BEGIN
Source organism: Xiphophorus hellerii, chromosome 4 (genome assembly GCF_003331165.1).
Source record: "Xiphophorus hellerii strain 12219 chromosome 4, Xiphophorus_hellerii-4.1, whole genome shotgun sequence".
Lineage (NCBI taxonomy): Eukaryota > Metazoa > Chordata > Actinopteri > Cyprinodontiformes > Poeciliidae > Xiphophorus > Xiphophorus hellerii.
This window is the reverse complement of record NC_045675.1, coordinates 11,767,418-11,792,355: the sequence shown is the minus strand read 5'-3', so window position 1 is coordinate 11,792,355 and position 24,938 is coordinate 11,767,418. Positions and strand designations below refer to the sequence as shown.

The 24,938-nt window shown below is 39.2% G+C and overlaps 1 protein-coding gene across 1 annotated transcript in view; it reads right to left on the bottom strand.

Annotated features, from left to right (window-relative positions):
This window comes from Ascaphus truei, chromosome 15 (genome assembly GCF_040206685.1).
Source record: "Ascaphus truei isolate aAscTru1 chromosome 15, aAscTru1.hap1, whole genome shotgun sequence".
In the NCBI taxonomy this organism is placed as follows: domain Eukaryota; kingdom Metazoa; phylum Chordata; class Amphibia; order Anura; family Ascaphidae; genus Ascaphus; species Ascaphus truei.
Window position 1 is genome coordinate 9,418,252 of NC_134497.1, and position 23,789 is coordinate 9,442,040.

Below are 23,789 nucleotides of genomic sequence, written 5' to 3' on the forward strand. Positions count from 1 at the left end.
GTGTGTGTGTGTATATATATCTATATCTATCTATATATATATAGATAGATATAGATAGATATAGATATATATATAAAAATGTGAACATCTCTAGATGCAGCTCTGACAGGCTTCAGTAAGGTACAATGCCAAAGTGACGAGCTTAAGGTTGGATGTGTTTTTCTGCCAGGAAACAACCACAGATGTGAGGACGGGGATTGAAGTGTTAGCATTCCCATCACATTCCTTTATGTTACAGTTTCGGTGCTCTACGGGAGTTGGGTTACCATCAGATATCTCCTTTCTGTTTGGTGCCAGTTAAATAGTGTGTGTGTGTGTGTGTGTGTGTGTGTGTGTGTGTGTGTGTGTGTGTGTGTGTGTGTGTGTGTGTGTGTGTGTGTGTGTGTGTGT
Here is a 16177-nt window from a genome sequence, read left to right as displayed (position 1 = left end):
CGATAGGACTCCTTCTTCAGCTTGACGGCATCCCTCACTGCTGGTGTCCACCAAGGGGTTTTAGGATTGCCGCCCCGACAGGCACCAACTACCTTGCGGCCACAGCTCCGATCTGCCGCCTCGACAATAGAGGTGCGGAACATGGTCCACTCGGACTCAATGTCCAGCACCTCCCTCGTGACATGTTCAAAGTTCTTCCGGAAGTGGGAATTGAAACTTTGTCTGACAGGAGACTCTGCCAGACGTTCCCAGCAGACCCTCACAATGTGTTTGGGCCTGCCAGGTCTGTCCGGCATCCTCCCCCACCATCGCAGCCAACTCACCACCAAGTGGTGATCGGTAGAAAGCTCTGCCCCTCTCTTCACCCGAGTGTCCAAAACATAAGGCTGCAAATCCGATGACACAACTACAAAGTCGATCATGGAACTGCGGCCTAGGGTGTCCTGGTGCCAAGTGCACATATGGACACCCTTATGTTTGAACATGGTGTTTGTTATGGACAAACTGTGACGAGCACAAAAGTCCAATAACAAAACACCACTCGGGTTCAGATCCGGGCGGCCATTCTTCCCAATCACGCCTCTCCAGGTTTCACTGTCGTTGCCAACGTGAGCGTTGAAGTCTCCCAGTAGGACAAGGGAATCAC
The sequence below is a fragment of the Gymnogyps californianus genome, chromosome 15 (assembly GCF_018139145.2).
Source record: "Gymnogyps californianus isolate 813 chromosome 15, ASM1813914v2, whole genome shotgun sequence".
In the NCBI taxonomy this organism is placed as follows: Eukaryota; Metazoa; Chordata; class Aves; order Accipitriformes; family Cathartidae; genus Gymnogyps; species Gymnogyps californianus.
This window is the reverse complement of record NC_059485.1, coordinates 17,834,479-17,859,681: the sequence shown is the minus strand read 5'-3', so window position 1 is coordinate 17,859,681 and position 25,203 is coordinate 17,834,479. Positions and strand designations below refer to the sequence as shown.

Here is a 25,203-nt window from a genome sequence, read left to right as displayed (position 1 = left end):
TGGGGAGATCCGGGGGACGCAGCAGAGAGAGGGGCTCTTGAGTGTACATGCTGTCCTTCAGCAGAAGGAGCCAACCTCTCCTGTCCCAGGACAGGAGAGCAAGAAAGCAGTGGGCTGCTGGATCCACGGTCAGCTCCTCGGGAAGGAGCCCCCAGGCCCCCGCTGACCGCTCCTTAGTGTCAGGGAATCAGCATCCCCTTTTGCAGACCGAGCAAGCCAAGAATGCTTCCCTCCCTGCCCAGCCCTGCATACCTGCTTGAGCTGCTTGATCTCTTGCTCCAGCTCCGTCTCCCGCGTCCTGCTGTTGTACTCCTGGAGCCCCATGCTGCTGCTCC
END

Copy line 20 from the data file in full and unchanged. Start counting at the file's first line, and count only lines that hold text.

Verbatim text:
TGGGGAGATCCGGGGGACGCAGCAGAGAGAGGGGCTCTTGAGTGTACATGCTGTCCTTCAGCAGAAGGAGCCAACCTCTCCTGTCCCAGGACAGGAGAGCAAGAAAGCAGTGGGCTGCTGGATCCACGGTCAGCTCCTCGGGAAGGAGCCCCCAGGCCCCCGCTGACCGCTCCTTAGTGTCAGGGAATCAGCATCCCCTTTTGCAGACCGAGCAAGCCAAGAATGCTTCCCTCCCTGCCCAGCCCTGCATACCTGCTTGAGCTGCTTGATCTCTTGCTCCAGCTCCGTCTCCCGCGTCCTGCTGTTGTACTCCTGGAGCCCCATGCTGCTGCTCC